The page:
3.5 year old in Radian

Combination Car Seat Reviews

Sorry no blog post last week, Cradled in Joy fans. Just as I was finishing writing a blog post – it was, I assure you, witty, informative, even earth shaking! – my 2009 white Macbook finally lost the last of its ability to draw power from either the battery or the power cord. One technology-deprived week later (in a house only three dead computers, four iOS devices, three outdated Nintento systems, one television, a modem, and a router), we are now wildly outnumbered by modern Apple products and I can attempt to rewrite what was mostly lost.


Car seats became mandatory for Ohio children (really, for children nationwide, but, like seatbelts, these are state laws and there is some variation from place to place) on January 1, 1981. Since that time babies under 1 year and 20 pounds (must meet both criteria) must ride in a properly installed rear-facing car seat, and children under 4 years and 40 pounds (again, gentle reader, that is AND not OR) must ride in a 5-point harness.

In the early 2000s a booster law was added, and more recently national recommendations for rear-facing have increased. I’ll go into these issues in more detail another time. Today, I will share some of my experiences with forward-facing seats.

My eldest child, now 4.5 years, rode from birth in a Cosco Scenera, a convertible (can be used both rear-facing and forward-facing) seat. It was simple, safe, and inexpensive. Its maximum passenger weight is 40 pounds, which initially concerned me a bit: what if my darling reached 40 long before turning 4? Would I need to purchase a higher-weight-limit seat for a few months? Well, I would have, but I needn’t have worried. My darling, instead, reached age 4 long before 40 pounds. On her 4th birthday the child weighed 32.2 pounds, in clothes and shoes.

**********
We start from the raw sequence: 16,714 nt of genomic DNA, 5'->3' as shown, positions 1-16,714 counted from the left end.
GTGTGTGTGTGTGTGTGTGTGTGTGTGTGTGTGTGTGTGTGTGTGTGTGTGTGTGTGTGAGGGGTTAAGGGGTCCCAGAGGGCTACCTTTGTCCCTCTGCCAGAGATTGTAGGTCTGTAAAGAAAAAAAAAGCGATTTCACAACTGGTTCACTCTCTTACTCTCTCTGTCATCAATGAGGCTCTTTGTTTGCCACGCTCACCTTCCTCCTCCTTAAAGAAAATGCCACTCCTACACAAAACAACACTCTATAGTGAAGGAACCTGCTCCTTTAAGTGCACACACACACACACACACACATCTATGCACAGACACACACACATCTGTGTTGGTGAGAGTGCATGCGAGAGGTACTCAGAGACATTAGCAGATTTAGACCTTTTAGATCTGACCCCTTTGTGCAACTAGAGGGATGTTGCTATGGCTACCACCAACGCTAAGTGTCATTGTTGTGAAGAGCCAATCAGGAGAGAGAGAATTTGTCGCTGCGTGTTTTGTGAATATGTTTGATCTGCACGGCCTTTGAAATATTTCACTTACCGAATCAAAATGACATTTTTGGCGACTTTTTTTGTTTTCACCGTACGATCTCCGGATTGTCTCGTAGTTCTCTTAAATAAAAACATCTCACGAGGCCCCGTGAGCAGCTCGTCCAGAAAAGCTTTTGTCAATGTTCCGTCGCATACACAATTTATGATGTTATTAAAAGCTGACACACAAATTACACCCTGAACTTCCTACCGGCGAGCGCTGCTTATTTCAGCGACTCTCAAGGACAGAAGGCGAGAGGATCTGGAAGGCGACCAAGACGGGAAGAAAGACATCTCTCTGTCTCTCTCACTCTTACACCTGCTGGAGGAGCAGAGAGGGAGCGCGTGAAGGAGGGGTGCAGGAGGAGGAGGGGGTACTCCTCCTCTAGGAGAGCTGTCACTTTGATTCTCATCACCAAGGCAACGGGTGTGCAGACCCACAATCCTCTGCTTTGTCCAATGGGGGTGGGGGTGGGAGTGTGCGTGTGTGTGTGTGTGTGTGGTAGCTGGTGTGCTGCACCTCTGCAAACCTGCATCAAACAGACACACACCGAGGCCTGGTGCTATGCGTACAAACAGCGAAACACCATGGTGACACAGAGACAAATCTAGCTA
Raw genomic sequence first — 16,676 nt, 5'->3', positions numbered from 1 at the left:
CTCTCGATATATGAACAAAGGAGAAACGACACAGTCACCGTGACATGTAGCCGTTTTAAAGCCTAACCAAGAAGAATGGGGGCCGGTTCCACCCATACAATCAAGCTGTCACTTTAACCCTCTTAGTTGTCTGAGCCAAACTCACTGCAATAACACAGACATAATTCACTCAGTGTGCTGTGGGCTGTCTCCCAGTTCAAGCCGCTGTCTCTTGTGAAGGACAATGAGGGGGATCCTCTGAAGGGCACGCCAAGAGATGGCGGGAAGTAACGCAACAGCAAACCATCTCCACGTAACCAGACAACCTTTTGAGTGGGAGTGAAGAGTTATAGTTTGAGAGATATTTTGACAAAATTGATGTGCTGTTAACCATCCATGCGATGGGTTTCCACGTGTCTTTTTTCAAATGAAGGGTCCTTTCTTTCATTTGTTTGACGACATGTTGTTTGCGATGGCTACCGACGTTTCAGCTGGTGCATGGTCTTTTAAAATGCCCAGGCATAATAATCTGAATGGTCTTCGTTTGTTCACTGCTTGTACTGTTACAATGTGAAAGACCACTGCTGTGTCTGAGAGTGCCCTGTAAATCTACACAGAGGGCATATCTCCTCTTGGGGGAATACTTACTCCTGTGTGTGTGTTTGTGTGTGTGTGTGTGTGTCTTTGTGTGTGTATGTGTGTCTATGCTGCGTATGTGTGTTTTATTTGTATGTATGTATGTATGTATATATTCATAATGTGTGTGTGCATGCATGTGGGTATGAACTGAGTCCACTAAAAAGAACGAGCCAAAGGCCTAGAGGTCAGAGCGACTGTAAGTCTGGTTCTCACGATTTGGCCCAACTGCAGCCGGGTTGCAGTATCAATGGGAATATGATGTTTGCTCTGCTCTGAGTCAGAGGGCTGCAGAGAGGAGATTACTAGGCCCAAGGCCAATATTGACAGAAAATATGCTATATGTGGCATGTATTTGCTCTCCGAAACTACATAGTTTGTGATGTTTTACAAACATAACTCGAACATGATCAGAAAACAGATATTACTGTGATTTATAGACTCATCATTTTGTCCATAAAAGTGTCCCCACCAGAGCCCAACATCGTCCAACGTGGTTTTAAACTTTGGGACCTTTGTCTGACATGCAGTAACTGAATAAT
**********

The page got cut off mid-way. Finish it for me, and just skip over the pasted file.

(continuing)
No problem, then, right? Wrong. Because as the year has worn on, her shoulder height has increased beyond the Scenera’s maximum strap slot. Forward-facing seats must be used with the STRAPS AT OR ABOVE THE SHOULDERS; this prevents compression in an accident. On her current growth curve, my kidlet won’t be 40 pounds and booster eligible until almost her sixth birthday. And she’s not the only one, as she is only just barely below the 50th percentile for girls. So this problem could well happen to you.

Or, you could have a kid who does max out a 40-pound seat before her fourth birthday. Or your sweetie may be just perfectly convenient in height and weight and outgrow his seat all in one go, but lack the responsibility to sit upright and facing forward in a mere booster. For all these reasons, it is worth seeking out a 5-point harness seat with higher shoulder strap settings and a higher weight limit.

In the end, I wound up with three models (in different cars my daughter rides in), of combination seats, that is, forward-facing 5-point-harness seats that can later have the straps removed for use as boosters. Two of the three can further have their backs removed to become backless boosters that you just toss in whatever car your child needs to ride in; I look forward to that time! Because I was working with a child who’s taller than she is heavy, all three have particularly tall maximum shoulder strap heights. Also, all three can be used with harness for children to about 65 pounds (this is important if you have a chunkier kid – or just if you want the safest ride possible, as, really, we would ALL be safer in 5-point harnesses).

One important feature that all three of our seats share is that they are allowed to be attached to the car with the LATCH system when used as high-back boosters. This does not secure the child to the seat, obviously, but does prevent the seat from becoming a projectile if you’re in an accident while the seat’s vacant. Most boosters don’t allow this. Both the Defender and the Nautilus can be used as backless boosters, and they do not LATCH to the car in this configuration; but then, a backless booster has a lot less mass to knock front seat passengers in the back of the head with.